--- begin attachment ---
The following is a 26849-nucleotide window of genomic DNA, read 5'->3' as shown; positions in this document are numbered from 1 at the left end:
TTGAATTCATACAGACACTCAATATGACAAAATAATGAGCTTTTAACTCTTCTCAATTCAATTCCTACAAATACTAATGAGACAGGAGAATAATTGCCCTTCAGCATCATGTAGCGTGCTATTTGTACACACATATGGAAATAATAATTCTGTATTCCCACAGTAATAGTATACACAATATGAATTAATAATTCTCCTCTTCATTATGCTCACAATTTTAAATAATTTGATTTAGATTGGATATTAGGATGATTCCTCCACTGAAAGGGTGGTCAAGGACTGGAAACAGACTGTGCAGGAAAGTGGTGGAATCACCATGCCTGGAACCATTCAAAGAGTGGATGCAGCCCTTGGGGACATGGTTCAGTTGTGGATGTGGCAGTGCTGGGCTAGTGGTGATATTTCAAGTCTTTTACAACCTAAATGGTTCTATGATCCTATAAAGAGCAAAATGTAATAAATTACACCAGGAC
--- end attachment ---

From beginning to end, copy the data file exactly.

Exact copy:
The following is a 26849-nucleotide window of genomic DNA, read 5'->3' as shown; positions in this document are numbered from 1 at the left end:
TTGAATTCATACAGACACTCAATATGACAAAATAATGAGCTTTTAACTCTTCTCAATTCAATTCCTACAAATACTAATGAGACAGGAGAATAATTGCCCTTCAGCATCATGTAGCGTGCTATTTGTACACACATATGGAAATAATAATTCTGTATTCCCACAGTAATAGTATACACAATATGAATTAATAATTCTCCTCTTCATTATGCTCACAATTTTAAATAATTTGATTTAGATTGGATATTAGGATGATTCCTCCACTGAAAGGGTGGTCAAGGACTGGAAACAGACTGTGCAGGAAAGTGGTGGAATCACCATGCCTGGAACCATTCAAAGAGTGGATGCAGCCCTTGGGGACATGGTTCAGTTGTGGATGTGGCAGTGCTGGGCTAGTGGTGATATTTCAAGTCTTTTACAACCTAAATGGTTCTATGATCCTATAAAGAGCAAAATGTAATAAATTACACCAGGAC